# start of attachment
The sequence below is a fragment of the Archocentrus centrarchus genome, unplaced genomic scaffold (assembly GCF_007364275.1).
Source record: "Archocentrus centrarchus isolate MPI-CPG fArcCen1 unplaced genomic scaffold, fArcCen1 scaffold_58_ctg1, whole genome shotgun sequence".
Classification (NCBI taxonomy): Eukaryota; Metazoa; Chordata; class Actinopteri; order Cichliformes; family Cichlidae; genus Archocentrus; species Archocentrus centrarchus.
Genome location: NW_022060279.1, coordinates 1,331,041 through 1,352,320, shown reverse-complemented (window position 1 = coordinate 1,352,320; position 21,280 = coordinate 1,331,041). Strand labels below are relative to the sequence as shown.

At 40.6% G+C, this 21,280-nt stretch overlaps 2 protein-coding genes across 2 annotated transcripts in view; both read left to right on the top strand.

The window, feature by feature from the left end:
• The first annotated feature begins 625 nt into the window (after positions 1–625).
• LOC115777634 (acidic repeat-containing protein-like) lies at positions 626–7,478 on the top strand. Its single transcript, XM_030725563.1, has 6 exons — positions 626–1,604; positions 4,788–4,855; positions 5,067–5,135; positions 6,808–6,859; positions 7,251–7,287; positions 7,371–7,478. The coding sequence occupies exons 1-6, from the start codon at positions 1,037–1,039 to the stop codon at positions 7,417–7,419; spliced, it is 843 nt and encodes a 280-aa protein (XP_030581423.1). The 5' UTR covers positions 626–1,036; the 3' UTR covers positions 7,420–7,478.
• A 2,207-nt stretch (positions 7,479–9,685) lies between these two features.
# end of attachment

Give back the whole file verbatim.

The sequence below is a fragment of the Archocentrus centrarchus genome, unplaced genomic scaffold (assembly GCF_007364275.1).
Source record: "Archocentrus centrarchus isolate MPI-CPG fArcCen1 unplaced genomic scaffold, fArcCen1 scaffold_58_ctg1, whole genome shotgun sequence".
Classification (NCBI taxonomy): Eukaryota; Metazoa; Chordata; class Actinopteri; order Cichliformes; family Cichlidae; genus Archocentrus; species Archocentrus centrarchus.
Genome location: NW_022060279.1, coordinates 1,331,041 through 1,352,320, shown reverse-complemented (window position 1 = coordinate 1,352,320; position 21,280 = coordinate 1,331,041). Strand labels below are relative to the sequence as shown.

At 40.6% G+C, this 21,280-nt stretch overlaps 2 protein-coding genes across 2 annotated transcripts in view; both read left to right on the top strand.

The window, feature by feature from the left end:
• The first annotated feature begins 625 nt into the window (after positions 1–625).
• LOC115777634 (acidic repeat-containing protein-like) lies at positions 626–7,478 on the top strand. Its single transcript, XM_030725563.1, has 6 exons — positions 626–1,604; positions 4,788–4,855; positions 5,067–5,135; positions 6,808–6,859; positions 7,251–7,287; positions 7,371–7,478. The coding sequence occupies exons 1-6, from the start codon at positions 1,037–1,039 to the stop codon at positions 7,417–7,419; spliced, it is 843 nt and encodes a 280-aa protein (XP_030581423.1). The 5' UTR covers positions 626–1,036; the 3' UTR covers positions 7,420–7,478.
• A 2,207-nt stretch (positions 7,479–9,685) lies between these two features.